Emailology: 5 Reasons You Should Always Validate Your HTML Code When Developing Emails
Posted November 9, 2011 by Michelle Klann
Coding errors in web pages are one thing but errors in HTML emails are an entirely different story. So why is it so much more important? Here are 5 reasons why you should always validate your HTML when developing emails.
1.) You'll be sharing center stage with web based email clients like Gmail and Hotmail
Many web clients do not make use of iframes for displaying your email. Instead, you share the web browser with their interface and often times, they will do their best to ensure there's no conflict. That said, their interface often comes equip with lots of embedded styles, container elements (ie DIVs) and fancy client side scripts for displaying banners or cropping off a portion your beautiful email design.
2.) A random "</div>" can stick a wrench in Gmail and Hotmail
DIV's can be easy to mess up, especially if you have several nested so let's say you accidentally leave an extra </div> somewhere in your code... This will inadvertently close one of Gmail or Hotmail's UI div's and that can leave a big mark, especially if it's in the middle of your email design.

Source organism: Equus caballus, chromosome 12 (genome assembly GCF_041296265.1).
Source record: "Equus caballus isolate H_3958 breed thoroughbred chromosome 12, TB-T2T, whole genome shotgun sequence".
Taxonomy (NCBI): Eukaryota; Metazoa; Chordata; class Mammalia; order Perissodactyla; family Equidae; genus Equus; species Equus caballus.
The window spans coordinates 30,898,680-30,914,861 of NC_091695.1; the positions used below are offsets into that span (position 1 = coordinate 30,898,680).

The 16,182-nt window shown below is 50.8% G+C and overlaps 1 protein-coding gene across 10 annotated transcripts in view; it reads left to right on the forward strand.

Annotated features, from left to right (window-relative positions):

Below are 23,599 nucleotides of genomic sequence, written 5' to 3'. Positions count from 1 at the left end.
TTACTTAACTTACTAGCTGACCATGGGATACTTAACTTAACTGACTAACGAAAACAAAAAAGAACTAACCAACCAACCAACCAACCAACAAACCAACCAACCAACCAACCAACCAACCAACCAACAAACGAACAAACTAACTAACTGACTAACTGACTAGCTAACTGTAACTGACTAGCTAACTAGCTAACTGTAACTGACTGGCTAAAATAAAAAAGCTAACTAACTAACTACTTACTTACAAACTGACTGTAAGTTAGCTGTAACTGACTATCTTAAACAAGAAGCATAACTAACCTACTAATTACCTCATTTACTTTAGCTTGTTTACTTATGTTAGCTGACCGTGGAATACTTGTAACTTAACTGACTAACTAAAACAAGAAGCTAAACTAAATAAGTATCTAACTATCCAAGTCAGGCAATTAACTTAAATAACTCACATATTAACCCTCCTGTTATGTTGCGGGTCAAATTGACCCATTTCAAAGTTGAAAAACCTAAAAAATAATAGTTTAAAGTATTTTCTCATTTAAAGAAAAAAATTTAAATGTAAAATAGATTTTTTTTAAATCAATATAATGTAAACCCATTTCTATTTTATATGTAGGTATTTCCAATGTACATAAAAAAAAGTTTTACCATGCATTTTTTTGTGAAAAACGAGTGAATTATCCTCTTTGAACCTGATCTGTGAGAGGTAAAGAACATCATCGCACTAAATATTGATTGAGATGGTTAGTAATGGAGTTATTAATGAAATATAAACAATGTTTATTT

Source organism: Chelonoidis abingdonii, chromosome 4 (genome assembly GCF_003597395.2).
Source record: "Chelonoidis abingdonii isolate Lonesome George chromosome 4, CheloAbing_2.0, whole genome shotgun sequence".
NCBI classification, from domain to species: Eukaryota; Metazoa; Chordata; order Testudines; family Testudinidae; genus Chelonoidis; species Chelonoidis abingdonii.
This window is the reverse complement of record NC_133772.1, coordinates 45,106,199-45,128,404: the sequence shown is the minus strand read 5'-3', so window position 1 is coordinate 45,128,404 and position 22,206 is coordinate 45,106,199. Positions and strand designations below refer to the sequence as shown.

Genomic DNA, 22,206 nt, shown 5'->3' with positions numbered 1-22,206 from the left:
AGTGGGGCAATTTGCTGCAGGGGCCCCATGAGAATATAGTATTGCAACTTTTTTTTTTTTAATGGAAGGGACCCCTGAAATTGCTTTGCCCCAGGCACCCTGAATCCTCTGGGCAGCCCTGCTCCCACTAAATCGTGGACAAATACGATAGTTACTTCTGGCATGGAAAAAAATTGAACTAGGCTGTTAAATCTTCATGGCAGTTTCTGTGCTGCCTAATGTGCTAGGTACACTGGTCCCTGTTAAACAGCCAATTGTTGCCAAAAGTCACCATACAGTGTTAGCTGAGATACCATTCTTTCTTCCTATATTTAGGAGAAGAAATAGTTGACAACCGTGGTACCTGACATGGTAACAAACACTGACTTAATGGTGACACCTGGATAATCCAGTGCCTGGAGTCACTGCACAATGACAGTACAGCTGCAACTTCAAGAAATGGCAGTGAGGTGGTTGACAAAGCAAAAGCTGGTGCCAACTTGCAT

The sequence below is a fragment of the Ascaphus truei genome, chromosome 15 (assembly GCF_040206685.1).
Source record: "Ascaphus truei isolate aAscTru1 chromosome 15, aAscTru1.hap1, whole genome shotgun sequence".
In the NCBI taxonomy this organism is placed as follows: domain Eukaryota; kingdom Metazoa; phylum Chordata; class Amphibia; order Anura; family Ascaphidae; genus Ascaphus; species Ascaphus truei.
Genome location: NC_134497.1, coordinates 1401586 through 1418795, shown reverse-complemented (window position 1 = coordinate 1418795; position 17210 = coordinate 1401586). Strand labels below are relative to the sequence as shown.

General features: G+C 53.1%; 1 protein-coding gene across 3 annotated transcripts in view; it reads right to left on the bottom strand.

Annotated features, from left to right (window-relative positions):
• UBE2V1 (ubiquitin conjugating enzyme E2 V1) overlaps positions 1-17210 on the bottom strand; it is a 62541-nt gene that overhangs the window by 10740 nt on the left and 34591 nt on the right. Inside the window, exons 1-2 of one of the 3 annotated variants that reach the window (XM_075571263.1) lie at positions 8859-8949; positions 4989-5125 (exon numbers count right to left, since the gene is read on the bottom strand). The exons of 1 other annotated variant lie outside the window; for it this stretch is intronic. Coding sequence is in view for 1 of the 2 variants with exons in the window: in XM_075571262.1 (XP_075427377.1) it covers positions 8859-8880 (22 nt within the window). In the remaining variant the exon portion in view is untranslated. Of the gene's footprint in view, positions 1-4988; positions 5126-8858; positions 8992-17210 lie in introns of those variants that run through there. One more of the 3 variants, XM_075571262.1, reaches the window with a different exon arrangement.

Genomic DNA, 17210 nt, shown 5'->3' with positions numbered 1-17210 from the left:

3.) Desktop email clients render errors differently
Each desktop email client uses a specific rendering engine. Unfortunately each rendering engine handles coding errors differently and some are more lenient than others. With that in mind, it's always best to test your email in the most popular web browsers first, then run an Acid Test to preview your email in the most popular email clients before sending.
4.) Empty TD's will get their fill from Gmail
Gmail doesn't like empty table cells so if you are trying to achieve a 1px space, you might get unexpected results. For example, this:
Will get converted to this:
5.) If you have random elements in your tables, Gmail will try to fill in the blanks
Let's say you have content that should be inside a table cell:
Gmail will wrap your random content inside table rows:
If you have more than one cell, it still renders only one new table row. For example:
Is converted to this:
If you have random text inside the TR but not in the TD Gmail will create a new TD. For example this:
Is converted to:
When you submit your email through our testing tool, the first thing we do is check for validation errors. This error report is based on your DOCTYPE. If we find anything, you can cancel out of the test, correct the issues, and re-run your email without charge.